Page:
The government can’t take your property without just compensation, but, the Colorado Supreme Court held today, it can take away your public visibility, without compensation or due process, because a property owner in Colorado does not have a right to advertising visibility.
The case involved the Happy Church location of megachurch Marilyn Hickey Ministries in the Denver Tech Center at I-25 and Orchard Road. The church sought compensation after its church signs could no longer be seen from the road as a result of the light rail portion of the T-Rex transportation project.This is good news for government budgets which may avoid suits from roadside businesses that lose an ability to advertise because of new construction, but bad news for property owners whose property values and business traffic can decline when their signs are obscured.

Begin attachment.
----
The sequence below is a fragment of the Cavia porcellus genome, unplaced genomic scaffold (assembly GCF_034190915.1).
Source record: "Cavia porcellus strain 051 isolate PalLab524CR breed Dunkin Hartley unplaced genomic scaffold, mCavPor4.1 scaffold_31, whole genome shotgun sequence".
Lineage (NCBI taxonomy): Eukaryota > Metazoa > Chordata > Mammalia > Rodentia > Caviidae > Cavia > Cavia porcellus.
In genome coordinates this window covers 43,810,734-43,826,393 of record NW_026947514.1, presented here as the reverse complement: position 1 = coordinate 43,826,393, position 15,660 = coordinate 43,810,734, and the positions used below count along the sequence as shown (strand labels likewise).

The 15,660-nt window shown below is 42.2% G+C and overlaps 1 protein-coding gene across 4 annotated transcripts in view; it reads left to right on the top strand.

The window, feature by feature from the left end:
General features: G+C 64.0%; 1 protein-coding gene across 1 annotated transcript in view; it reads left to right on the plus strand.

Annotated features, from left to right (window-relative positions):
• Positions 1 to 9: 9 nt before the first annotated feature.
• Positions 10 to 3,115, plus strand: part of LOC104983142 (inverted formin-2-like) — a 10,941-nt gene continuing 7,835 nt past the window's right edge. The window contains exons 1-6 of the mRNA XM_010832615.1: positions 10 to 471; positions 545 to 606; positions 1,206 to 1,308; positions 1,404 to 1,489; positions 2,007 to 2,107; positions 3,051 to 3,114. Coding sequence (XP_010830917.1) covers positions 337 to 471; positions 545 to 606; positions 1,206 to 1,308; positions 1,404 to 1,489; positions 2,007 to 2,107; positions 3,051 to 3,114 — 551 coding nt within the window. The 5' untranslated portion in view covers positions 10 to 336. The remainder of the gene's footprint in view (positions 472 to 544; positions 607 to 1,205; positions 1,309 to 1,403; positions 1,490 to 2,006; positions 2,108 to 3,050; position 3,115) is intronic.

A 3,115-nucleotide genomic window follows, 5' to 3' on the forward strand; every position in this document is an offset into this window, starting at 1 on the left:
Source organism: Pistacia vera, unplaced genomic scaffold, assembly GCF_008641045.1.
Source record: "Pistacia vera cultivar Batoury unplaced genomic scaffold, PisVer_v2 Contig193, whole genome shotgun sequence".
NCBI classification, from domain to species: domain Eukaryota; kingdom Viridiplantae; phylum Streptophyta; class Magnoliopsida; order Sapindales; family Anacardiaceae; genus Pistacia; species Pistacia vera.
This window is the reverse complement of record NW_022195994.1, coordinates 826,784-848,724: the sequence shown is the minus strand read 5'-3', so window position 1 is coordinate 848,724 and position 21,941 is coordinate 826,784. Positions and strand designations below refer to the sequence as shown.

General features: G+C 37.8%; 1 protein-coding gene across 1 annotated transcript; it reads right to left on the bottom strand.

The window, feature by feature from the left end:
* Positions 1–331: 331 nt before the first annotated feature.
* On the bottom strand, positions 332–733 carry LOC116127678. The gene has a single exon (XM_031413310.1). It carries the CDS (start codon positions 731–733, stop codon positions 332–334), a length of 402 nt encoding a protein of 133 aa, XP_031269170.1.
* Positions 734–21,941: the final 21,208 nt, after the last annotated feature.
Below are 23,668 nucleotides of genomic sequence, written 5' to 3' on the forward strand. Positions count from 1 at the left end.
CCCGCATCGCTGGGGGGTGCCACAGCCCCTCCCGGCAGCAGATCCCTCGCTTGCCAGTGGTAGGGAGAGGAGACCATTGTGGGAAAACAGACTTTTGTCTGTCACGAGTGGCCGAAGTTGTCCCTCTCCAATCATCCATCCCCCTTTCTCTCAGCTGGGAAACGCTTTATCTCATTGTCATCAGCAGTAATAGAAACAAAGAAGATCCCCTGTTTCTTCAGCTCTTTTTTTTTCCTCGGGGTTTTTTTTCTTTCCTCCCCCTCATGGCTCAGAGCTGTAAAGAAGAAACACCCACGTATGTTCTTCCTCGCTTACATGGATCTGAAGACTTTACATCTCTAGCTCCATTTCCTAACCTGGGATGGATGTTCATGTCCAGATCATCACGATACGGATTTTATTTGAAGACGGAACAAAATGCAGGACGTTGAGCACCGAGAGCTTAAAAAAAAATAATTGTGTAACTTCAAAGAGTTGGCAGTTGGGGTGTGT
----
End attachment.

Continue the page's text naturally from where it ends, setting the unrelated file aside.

Under the ruling, compensation is not allowed for declines in property value attributable to loss of advertising visibility, even when, as in this case, some of the loss is attributable to an actual physical taking of real estate and advertising visibility is just one component of the compensation sought.
Notably, the opinion does not necessarily impact mountain views, lake views, or skyline views which are obscured. The court did not disturb a prior precedent involving electrical lines strung across a pristine wilderness property that allowed compensation for a loss in value attributable to “aesthetic view.” The Colorado Supreme Court held, however, that the Happy Church was not suing because its beautiful view of I-25 through a windowless cinder block wall upon which its sign was located was obstructed, so this precedent did not apply.